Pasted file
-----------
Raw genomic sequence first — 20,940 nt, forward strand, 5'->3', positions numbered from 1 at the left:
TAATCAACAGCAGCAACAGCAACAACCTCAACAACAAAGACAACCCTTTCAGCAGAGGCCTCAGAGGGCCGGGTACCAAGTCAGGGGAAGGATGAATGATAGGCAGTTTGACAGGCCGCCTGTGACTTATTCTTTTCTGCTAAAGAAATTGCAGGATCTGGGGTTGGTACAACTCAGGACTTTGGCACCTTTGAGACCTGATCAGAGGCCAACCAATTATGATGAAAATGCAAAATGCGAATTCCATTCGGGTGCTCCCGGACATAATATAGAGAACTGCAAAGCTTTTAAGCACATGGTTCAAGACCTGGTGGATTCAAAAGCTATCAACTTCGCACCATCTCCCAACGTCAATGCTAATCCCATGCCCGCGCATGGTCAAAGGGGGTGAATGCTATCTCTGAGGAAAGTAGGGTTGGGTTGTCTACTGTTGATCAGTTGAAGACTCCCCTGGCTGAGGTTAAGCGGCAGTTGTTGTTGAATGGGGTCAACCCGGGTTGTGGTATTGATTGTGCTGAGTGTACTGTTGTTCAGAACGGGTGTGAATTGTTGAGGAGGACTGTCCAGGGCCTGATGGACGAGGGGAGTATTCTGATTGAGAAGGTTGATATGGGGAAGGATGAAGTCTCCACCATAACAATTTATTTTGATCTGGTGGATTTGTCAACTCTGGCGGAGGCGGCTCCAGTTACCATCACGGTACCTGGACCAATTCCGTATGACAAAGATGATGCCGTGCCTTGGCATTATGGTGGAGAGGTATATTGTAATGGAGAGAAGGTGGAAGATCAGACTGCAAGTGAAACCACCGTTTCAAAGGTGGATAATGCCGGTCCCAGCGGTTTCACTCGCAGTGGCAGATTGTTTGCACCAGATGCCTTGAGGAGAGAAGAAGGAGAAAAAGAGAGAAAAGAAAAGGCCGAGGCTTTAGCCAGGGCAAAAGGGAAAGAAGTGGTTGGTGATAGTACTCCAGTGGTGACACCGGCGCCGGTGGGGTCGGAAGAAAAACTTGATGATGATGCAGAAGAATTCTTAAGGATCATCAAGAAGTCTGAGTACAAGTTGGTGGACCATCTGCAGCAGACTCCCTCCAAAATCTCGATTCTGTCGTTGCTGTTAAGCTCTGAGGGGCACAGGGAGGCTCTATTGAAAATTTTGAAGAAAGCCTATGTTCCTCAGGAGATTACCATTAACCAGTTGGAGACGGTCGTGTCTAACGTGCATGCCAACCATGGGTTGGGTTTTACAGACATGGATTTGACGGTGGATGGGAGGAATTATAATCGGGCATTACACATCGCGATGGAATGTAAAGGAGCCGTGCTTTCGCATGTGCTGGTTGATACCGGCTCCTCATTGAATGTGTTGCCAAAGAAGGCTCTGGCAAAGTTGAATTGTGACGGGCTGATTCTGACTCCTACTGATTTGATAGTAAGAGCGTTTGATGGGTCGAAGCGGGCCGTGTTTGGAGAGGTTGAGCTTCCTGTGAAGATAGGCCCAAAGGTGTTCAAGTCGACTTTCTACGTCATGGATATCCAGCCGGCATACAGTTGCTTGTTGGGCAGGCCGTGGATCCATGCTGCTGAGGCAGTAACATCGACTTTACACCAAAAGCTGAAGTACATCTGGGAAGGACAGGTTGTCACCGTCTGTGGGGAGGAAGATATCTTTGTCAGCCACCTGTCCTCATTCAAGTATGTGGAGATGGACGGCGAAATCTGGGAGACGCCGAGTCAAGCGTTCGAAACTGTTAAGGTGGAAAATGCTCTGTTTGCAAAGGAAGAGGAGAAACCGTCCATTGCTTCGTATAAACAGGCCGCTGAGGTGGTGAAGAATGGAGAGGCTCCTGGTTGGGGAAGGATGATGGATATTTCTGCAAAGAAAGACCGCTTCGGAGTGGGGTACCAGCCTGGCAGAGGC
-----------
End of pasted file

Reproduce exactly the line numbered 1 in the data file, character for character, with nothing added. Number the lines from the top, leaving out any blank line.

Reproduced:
Raw genomic sequence first — 20,940 nt, forward strand, 5'->3', positions numbered from 1 at the left: